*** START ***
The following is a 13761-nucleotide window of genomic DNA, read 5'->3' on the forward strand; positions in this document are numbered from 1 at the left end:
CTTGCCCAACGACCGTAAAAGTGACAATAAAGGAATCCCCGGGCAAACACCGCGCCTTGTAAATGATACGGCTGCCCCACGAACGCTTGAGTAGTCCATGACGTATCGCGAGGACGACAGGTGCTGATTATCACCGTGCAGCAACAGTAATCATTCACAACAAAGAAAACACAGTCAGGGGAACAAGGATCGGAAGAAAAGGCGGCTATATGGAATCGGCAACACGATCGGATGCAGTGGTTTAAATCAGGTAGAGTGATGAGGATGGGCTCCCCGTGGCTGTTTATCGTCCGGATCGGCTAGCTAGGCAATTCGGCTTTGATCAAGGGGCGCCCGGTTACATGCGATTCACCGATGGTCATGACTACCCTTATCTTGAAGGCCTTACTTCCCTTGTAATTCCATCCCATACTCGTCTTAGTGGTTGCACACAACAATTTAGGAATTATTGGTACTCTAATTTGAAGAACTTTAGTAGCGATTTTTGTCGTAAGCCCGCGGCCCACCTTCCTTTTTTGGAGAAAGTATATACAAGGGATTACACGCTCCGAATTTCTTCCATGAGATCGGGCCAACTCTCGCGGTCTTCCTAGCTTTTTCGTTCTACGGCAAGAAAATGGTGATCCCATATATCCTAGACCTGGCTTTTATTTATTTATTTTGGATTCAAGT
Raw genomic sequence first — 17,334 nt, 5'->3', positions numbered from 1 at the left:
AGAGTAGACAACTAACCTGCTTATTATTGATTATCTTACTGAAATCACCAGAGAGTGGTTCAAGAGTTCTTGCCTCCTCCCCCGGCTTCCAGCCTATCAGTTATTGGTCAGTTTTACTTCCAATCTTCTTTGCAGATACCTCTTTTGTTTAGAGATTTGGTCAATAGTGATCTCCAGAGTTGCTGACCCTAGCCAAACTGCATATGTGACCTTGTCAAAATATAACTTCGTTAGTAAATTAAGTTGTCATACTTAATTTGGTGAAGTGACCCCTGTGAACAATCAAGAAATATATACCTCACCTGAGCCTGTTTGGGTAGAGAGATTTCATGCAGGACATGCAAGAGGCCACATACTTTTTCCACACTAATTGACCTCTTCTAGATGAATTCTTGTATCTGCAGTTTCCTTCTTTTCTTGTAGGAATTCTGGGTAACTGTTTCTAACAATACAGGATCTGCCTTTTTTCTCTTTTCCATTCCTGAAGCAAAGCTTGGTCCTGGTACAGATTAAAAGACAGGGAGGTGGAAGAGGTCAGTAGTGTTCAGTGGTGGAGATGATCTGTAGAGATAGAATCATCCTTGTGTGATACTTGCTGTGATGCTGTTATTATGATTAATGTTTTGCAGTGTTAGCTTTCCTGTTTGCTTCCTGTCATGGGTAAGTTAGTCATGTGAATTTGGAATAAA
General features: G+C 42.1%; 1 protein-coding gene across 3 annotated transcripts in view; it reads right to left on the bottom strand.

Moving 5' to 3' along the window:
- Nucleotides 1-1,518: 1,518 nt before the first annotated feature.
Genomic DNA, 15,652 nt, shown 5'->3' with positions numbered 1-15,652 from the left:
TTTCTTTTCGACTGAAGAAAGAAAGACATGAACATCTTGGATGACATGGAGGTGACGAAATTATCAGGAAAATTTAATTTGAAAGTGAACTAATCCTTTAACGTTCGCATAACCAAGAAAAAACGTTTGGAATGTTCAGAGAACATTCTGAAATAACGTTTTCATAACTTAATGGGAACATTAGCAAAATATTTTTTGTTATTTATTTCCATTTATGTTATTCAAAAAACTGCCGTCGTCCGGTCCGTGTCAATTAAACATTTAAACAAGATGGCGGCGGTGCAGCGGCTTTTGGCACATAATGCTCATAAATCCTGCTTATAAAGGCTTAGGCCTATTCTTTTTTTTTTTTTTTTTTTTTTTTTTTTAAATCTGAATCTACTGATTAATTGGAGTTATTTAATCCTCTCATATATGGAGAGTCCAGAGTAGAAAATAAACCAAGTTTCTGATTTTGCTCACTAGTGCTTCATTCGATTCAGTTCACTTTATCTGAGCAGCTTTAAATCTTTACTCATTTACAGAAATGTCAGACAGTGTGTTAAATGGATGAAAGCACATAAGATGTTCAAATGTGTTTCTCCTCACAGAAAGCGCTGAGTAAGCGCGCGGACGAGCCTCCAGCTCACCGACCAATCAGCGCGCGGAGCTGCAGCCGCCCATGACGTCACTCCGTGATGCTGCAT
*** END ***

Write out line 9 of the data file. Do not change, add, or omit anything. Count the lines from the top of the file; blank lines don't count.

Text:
TTTCTTTTCGACTGAAGAAAGAAAGACATGAACATCTTGGATGACATGGAGGTGACGAAATTATCAGGAAAATTTAATTTGAAAGTGAACTAATCCTTTAACGTTCGCATAACCAAGAAAAAACGTTTGGAATGTTCAGAGAACATTCTGAAATAACGTTTTCATAACTTAATGGGAACATTAGCAAAATATTTTTTGTTATTTATTTCCATTTATGTTATTCAAAAAACTGCCGTCGTCCGGTCCGTGTCAATTAAACATTTAAACAAGATGGCGGCGGTGCAGCGGCTTTTGGCACATAATGCTCATAAATCCTGCTTATAAAGGCTTAGGCCTATTCTTTTTTTTTTTTTTTTTTTTTTTTTTTTAAATCTGAATCTACTGATTAATTGGAGTTATTTAATCCTCTCATATATGGAGAGTCCAGAGTAGAAAATAAACCAAGTTTCTGATTTTGCTCACTAGTGCTTCATTCGATTCAGTTCACTTTATCTGAGCAGCTTTAAATCTTTACTCATTTACAGAAATGTCAGACAGTGTGTTAAATGGATGAAAGCACATAAGATGTTCAAATGTGTTTCTCCTCACAGAAAGCGCTGAGTAAGCGCGCGGACGAGCCTCCAGCTCACCGACCAATCAGCGCGCGGAGCTGCAGCCGCCCATGACGTCACTCCGTGATGCTGCAT